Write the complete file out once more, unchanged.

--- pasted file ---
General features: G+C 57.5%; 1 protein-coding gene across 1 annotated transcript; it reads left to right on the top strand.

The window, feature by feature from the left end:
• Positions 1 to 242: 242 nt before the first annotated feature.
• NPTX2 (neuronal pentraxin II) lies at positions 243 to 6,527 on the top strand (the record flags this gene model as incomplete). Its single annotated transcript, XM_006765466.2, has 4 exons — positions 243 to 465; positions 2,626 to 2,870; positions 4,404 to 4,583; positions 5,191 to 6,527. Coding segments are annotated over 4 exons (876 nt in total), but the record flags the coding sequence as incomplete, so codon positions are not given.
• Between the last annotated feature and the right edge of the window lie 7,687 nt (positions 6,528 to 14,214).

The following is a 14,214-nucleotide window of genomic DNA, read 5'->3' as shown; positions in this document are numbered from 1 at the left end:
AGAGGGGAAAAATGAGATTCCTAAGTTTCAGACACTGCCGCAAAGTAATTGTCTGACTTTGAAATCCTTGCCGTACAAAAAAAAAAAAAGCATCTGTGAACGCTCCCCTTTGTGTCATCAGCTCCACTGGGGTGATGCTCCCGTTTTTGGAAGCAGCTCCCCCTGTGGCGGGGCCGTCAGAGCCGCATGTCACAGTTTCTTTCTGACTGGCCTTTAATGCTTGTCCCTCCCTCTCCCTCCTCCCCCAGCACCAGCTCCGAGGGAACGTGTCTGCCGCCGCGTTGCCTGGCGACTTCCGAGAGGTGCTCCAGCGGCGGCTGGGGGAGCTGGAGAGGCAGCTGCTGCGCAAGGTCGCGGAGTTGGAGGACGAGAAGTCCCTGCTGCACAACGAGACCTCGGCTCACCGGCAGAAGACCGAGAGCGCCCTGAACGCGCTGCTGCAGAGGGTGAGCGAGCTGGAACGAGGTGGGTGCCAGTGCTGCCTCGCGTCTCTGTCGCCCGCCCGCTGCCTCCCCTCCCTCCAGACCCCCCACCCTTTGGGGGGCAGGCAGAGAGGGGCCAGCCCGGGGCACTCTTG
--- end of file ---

General features: G+C 57.5%; 1 protein-coding gene across 1 annotated transcript; it reads left to right on the top strand.

The window, feature by feature from the left end:
• Positions 1 to 242: 242 nt before the first annotated feature.
• NPTX2 (neuronal pentraxin II) lies at positions 243 to 6,527 on the top strand (the record flags this gene model as incomplete). Its single annotated transcript, XM_006765466.2, has 4 exons — positions 243 to 465; positions 2,626 to 2,870; positions 4,404 to 4,583; positions 5,191 to 6,527. Coding segments are annotated over 4 exons (876 nt in total), but the record flags the coding sequence as incomplete, so codon positions are not given.
• Between the last annotated feature and the right edge of the window lie 7,687 nt (positions 6,528 to 14,214).

The following is a 14,214-nucleotide window of genomic DNA, read 5'->3' as shown; positions in this document are numbered from 1 at the left end:
AGAGGGGAAAAATGAGATTCCTAAGTTTCAGACACTGCCGCAAAGTAATTGTCTGACTTTGAAATCCTTGCCGTACAAAAAAAAAAAAAGCATCTGTGAACGCTCCCCTTTGTGTCATCAGCTCCACTGGGGTGATGCTCCCGTTTTTGGAAGCAGCTCCCCCTGTGGCGGGGCCGTCAGAGCCGCATGTCACAGTTTCTTTCTGACTGGCCTTTAATGCTTGTCCCTCCCTCTCCCTCCTCCCCCAGCACCAGCTCCGAGGGAACGTGTCTGCCGCCGCGTTGCCTGGCGACTTCCGAGAGGTGCTCCAGCGGCGGCTGGGGGAGCTGGAGAGGCAGCTGCTGCGCAAGGTCGCGGAGTTGGAGGACGAGAAGTCCCTGCTGCACAACGAGACCTCGGCTCACCGGCAGAAGACCGAGAGCGCCCTGAACGCGCTGCTGCAGAGGGTGAGCGAGCTGGAACGAGGTGGGTGCCAGTGCTGCCTCGCGTCTCTGTCGCCCGCCCGCTGCCTCCCCTCCCTCCAGACCCCCCACCCTTTGGGGGGCAGGCAGAGAGGGGCCAGCCCGGGGCACTCTTG